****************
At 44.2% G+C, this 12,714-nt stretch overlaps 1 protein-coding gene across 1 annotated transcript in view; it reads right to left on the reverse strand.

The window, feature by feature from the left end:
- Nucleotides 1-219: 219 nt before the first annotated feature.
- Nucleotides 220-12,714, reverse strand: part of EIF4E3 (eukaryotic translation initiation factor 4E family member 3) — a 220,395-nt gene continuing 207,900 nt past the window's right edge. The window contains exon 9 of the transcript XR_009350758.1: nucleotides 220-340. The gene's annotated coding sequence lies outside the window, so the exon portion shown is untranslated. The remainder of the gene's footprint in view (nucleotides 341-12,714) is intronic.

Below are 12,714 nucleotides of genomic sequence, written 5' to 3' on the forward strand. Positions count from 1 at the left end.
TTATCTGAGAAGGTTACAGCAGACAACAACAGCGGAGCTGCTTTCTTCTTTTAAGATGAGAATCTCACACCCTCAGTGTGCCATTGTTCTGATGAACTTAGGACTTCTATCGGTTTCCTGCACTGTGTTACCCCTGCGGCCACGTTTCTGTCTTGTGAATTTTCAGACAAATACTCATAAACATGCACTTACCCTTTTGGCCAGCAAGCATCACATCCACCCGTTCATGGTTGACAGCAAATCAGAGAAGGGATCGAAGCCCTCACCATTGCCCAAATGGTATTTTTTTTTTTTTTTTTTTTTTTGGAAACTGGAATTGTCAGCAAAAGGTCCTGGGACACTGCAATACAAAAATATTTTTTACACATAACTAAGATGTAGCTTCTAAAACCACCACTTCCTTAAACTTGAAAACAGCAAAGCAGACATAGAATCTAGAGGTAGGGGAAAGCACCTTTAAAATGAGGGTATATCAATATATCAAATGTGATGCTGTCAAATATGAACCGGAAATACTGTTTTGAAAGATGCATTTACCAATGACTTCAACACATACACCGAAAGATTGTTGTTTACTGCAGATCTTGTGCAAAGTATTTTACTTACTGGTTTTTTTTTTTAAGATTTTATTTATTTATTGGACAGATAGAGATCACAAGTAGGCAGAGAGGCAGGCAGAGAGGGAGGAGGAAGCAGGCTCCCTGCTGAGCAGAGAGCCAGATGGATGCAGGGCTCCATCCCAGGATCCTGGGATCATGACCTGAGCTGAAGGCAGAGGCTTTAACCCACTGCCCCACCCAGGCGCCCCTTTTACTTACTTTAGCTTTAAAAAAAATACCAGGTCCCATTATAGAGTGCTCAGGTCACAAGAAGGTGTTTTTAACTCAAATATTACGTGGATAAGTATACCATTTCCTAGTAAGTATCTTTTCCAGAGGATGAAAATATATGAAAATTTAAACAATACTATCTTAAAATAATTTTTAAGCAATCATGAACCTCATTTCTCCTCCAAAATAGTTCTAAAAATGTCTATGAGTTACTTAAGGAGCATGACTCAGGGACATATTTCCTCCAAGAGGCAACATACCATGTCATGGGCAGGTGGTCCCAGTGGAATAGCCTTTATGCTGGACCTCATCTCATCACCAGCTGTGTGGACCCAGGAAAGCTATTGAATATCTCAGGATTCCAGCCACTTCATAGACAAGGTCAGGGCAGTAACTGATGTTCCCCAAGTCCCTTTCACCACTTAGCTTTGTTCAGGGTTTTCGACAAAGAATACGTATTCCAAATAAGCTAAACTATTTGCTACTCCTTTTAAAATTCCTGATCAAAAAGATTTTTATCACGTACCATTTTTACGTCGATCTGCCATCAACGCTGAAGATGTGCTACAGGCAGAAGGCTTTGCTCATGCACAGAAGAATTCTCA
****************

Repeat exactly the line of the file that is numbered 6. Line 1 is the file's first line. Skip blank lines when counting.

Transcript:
TTATCTGAGAAGGTTACAGCAGACAACAACAGCGGAGCTGCTTTCTTCTTTTAAGATGAGAATCTCACACCCTCAGTGTGCCATTGTTCTGATGAACTTAGGACTTCTATCGGTTTCCTGCACTGTGTTACCCCTGCGGCCACGTTTCTGTCTTGTGAATTTTCAGACAAATACTCATAAACATGCACTTACCCTTTTGGCCAGCAAGCATCACATCCACCCGTTCATGGTTGACAGCAAATCAGAGAAGGGATCGAAGCCCTCACCATTGCCCAAATGGTATTTTTTTTTTTTTTTTTTTTTTTGGAAACTGGAATTGTCAGCAAAAGGTCCTGGGACACTGCAATACAAAAATATTTTTTACACATAACTAAGATGTAGCTTCTAAAACCACCACTTCCTTAAACTTGAAAACAGCAAAGCAGACATAGAATCTAGAGGTAGGGGAAAGCACCTTTAAAATGAGGGTATATCAATATATCAAATGTGATGCTGTCAAATATGAACCGGAAATACTGTTTTGAAAGATGCATTTACCAATGACTTCAACACATACACCGAAAGATTGTTGTTTACTGCAGATCTTGTGCAAAGTATTTTACTTACTGGTTTTTTTTTTTAAGATTTTATTTATTTATTGGACAGATAGAGATCACAAGTAGGCAGAGAGGCAGGCAGAGAGGGAGGAGGAAGCAGGCTCCCTGCTGAGCAGAGAGCCAGATGGATGCAGGGCTCCATCCCAGGATCCTGGGATCATGACCTGAGCTGAAGGCAGAGGCTTTAACCCACTGCCCCACCCAGGCGCCCCTTTTACTTACTTTAGCTTTAAAAAAAATACCAGGTCCCATTATAGAGTGCTCAGGTCACAAGAAGGTGTTTTTAACTCAAATATTACGTGGATAAGTATACCATTTCCTAGTAAGTATCTTTTCCAGAGGATGAAAATATATGAAAATTTAAACAATACTATCTTAAAATAATTTTTAAGCAATCATGAACCTCATTTCTCCTCCAAAATAGTTCTAAAAATGTCTATGAGTTACTTAAGGAGCATGACTCAGGGACATATTTCCTCCAAGAGGCAACATACCATGTCATGGGCAGGTGGTCCCAGTGGAATAGCCTTTATGCTGGACCTCATCTCATCACCAGCTGTGTGGACCCAGGAAAGCTATTGAATATCTCAGGATTCCAGCCACTTCATAGACAAGGTCAGGGCAGTAACTGATGTTCCCCAAGTCCCTTTCACCACTTAGCTTTGTTCAGGGTTTTCGACAAAGAATACGTATTCCAAATAAGCTAAACTATTTGCTACTCCTTTTAAAATTCCTGATCAAAAAGATTTTTATCACGTACCATTTTTACGTCGATCTGCCATCAACGCTGAAGATGTGCTACAGGCAGAAGGCTTTGCTCATGCACAGAAGAATTCTCA